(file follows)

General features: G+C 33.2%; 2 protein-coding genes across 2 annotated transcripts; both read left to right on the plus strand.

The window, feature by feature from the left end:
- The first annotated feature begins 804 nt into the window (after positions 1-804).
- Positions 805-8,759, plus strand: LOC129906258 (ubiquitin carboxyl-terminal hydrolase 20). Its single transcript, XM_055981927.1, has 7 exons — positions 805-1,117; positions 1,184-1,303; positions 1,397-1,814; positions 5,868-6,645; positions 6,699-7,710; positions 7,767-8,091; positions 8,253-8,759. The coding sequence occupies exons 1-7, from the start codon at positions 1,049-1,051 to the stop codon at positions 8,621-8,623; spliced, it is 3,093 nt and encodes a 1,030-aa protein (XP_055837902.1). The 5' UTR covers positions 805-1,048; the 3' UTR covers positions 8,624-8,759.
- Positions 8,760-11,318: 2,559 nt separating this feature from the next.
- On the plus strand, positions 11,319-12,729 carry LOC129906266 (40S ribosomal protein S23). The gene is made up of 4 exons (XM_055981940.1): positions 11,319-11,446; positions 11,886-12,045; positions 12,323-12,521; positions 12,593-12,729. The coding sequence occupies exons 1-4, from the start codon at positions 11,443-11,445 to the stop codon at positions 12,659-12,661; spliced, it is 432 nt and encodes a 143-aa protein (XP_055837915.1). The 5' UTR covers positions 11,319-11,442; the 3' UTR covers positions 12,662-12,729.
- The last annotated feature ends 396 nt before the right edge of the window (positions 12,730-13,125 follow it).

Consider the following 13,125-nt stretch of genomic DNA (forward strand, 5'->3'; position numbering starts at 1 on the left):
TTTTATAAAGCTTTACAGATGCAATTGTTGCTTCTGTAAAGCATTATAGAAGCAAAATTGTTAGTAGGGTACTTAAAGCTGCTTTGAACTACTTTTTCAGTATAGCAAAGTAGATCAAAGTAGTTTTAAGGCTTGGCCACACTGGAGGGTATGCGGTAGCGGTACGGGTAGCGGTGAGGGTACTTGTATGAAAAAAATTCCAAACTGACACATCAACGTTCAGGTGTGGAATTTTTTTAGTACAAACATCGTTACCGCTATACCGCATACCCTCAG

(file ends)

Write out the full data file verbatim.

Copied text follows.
General features: G+C 33.2%; 2 protein-coding genes across 2 annotated transcripts; both read left to right on the plus strand.

The window, feature by feature from the left end:
- The first annotated feature begins 804 nt into the window (after positions 1-804).
- Positions 805-8,759, plus strand: LOC129906258 (ubiquitin carboxyl-terminal hydrolase 20). Its single transcript, XM_055981927.1, has 7 exons — positions 805-1,117; positions 1,184-1,303; positions 1,397-1,814; positions 5,868-6,645; positions 6,699-7,710; positions 7,767-8,091; positions 8,253-8,759. The coding sequence occupies exons 1-7, from the start codon at positions 1,049-1,051 to the stop codon at positions 8,621-8,623; spliced, it is 3,093 nt and encodes a 1,030-aa protein (XP_055837902.1). The 5' UTR covers positions 805-1,048; the 3' UTR covers positions 8,624-8,759.
- Positions 8,760-11,318: 2,559 nt separating this feature from the next.
- On the plus strand, positions 11,319-12,729 carry LOC129906266 (40S ribosomal protein S23). The gene is made up of 4 exons (XM_055981940.1): positions 11,319-11,446; positions 11,886-12,045; positions 12,323-12,521; positions 12,593-12,729. The coding sequence occupies exons 1-4, from the start codon at positions 11,443-11,445 to the stop codon at positions 12,659-12,661; spliced, it is 432 nt and encodes a 143-aa protein (XP_055837915.1). The 5' UTR covers positions 11,319-11,442; the 3' UTR covers positions 12,662-12,729.
- The last annotated feature ends 396 nt before the right edge of the window (positions 12,730-13,125 follow it).

Consider the following 13,125-nt stretch of genomic DNA (forward strand, 5'->3'; position numbering starts at 1 on the left):
TTTTATAAAGCTTTACAGATGCAATTGTTGCTTCTGTAAAGCATTATAGAAGCAAAATTGTTAGTAGGGTACTTAAAGCTGCTTTGAACTACTTTTTCAGTATAGCAAAGTAGATCAAAGTAGTTTTAAGGCTTGGCCACACTGGAGGGTATGCGGTAGCGGTACGGGTAGCGGTGAGGGTACTTGTATGAAAAAAATTCCAAACTGACACATCAACGTTCAGGTGTGGAATTTTTTTAGTACAAACATCGTTACCGCTATACCGCATACCCTCAG